I’ll admit, Kansas was always one of those states that I forgot during my geography class “fill in the blank map” quizzes. Recently, however, it has entered into my consciousness quite frequently, albeit for unfortunate reasons. Governor Sam Brownback has been one of the most vocal opponents of abortion in the country over the past few months, claiming that Kansas’ staunch pro-life stance is their “legacy,” “heritage,” and their “gift to this state and to this country and to this world.” Apparently not allowing women to make their own health-related choices is a gift? I guess we’ve just been looking at this all wrong, ladies. In addition to this condescending statement, Brownback seems to be throwing down the gauntlet and challenging other states to a game of lady-health chicken, proudly proclaiming “We’re going to be the top pro-life state in the country.” Eesh.
I can’t help but be curious about what qualifies a state as being number one in pro-life (gee, that plaque just etches itself, doesn’t it?) Do we measure it by how many women die of pregnancy-related complications because they were unable to obtain an abortion? Or perhaps the number of unwanted children put into foster care? These are the things Brownback and his friends in anti-choice groups need to think about, if they’re not too busy patting themselves on the back for being completely oblivious to the needs of Kansas women. You need some kind of system, guys, or Arizona and Michigan are going to get jealous.
Speaking of being oblivious, it appears as though Kansas anti-choice groups and church leaders have decided that what Kansas really needs is the country’s first (multi-million dollar) pro-life memorial. Tax-exempt, of course. Granted, the memorial is not being funded with state money, but when millions of Kansas residents are suffering through the recession and dealing with layoffs, it seems distinctly un-churchlike to pour millions of dollars into what amounts to an anti-abortion tourist attraction instead of into programs that would help those in need.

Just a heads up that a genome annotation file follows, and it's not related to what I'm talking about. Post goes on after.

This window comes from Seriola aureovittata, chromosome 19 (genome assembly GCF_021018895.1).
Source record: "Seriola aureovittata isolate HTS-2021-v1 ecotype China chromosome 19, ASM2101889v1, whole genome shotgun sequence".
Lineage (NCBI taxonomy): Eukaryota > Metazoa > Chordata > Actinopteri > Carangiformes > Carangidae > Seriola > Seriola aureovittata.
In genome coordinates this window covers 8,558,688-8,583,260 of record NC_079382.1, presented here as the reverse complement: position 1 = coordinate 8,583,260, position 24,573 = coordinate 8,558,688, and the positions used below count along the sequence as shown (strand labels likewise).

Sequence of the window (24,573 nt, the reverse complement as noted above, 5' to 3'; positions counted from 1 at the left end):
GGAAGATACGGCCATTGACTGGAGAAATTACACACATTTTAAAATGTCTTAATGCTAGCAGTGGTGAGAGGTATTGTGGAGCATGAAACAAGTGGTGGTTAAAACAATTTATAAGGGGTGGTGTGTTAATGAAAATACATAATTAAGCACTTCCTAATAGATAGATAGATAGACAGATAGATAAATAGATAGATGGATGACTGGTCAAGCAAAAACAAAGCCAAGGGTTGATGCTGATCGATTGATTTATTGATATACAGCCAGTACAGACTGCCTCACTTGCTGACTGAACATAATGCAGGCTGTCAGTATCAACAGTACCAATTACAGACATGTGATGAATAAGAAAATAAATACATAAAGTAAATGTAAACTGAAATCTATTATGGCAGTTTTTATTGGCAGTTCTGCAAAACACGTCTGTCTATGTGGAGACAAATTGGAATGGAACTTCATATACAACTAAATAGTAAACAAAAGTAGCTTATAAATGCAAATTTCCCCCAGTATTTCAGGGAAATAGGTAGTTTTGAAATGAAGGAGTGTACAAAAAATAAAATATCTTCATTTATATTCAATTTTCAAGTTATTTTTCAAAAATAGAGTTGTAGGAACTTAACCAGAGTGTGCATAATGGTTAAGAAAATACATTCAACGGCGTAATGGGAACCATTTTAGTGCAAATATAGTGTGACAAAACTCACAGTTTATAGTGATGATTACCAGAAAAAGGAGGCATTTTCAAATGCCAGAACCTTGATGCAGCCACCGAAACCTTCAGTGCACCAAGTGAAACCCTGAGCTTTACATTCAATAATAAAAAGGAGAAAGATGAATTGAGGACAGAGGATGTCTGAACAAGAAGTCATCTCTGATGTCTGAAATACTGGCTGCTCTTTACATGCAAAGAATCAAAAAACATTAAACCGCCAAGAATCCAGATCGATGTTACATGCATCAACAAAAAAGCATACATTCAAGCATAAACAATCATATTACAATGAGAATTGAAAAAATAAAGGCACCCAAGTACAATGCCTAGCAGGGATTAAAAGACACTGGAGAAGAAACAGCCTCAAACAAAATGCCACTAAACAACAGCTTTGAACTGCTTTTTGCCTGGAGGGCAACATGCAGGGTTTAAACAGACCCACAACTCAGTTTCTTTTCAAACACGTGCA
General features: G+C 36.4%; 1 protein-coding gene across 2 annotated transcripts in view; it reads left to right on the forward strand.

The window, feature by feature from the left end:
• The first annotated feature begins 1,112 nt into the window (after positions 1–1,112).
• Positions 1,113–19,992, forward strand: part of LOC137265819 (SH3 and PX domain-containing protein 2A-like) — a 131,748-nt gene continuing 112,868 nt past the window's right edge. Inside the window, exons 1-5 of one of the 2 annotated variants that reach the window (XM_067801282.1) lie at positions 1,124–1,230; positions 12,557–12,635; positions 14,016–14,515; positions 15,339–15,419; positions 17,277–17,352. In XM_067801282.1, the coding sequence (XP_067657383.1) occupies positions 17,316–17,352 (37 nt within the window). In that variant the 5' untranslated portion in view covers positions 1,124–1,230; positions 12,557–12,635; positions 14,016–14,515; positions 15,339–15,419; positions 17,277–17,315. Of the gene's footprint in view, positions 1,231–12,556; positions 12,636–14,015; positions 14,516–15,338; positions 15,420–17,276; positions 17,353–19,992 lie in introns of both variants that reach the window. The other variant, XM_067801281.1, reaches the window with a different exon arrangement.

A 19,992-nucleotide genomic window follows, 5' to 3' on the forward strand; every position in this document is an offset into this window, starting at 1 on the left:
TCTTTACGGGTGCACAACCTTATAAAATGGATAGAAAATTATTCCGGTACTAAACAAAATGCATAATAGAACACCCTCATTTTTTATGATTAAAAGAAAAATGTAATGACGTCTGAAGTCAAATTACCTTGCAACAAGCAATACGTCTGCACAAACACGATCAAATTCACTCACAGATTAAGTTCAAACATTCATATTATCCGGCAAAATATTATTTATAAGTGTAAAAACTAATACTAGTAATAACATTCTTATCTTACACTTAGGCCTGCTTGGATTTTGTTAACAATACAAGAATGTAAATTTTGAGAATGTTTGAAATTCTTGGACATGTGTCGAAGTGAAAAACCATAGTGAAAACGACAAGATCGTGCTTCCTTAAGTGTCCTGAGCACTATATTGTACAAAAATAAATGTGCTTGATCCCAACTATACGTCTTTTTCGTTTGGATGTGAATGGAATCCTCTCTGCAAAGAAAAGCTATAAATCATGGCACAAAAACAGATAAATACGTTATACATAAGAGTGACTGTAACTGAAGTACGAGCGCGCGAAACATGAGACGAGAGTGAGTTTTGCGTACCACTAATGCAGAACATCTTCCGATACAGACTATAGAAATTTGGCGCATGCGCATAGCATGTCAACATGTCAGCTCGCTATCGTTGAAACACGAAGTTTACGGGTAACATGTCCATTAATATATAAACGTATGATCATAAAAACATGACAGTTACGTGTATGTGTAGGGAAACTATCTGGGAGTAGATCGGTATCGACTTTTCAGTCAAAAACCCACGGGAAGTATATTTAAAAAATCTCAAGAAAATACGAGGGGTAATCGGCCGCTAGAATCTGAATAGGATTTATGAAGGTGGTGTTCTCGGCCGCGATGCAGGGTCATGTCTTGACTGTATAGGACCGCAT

This National Pro Life Memorial and International Life Center will consist of the following: a monument called “Not Forgotten,” a replica of the Wailing Wall (abortion = destruction of Temple?), memorial gardens, and 60 crosses to represent the 60 million babies that have been aborted since the Roe v. Wade ruling. It also includes a 24 hour prayer center, a crisis pregnancy hotline and a clearinghouse for counseling and referral services that will direct women to pro-life organizations in their communities. Lastly, the site will house the International Pro Life Institute, which aims at “preserving, promoting, and protecting the unborn and families against the international Holocaust being promoted by governments and individuals (including the United States) against the unborn.”
Well played on the use of Holocaust, guys. That’ll fire people up nicely.
Besides ending the genocide of undeveloped cells, the site’s project leaders, Pastors Rob Rotola and Mark Holick, hope that the memorial will become a tourist attraction and develop Wichita’s reputation as “the pro-life capital of the world.” Holick explained that the idea for the memorial has been around since 1991, when the massive Summer of Mercy abortion protests took place outside several Wichita abortion clinics. It’s important to note that one of those abortion clinics belonged to Dr. George Tiller.
George Tiller was one of the few doctors in the state who provided late-term abortions, despite knowing the risks to his own safety. His clinic was bombed in 1986, and in 1993, he was shot twice. On May 31, 2009, George Tiller was shot in the head while serving as an usher at his church.
The plans for the memorial were announced less than a week after the third anniversary of his murder.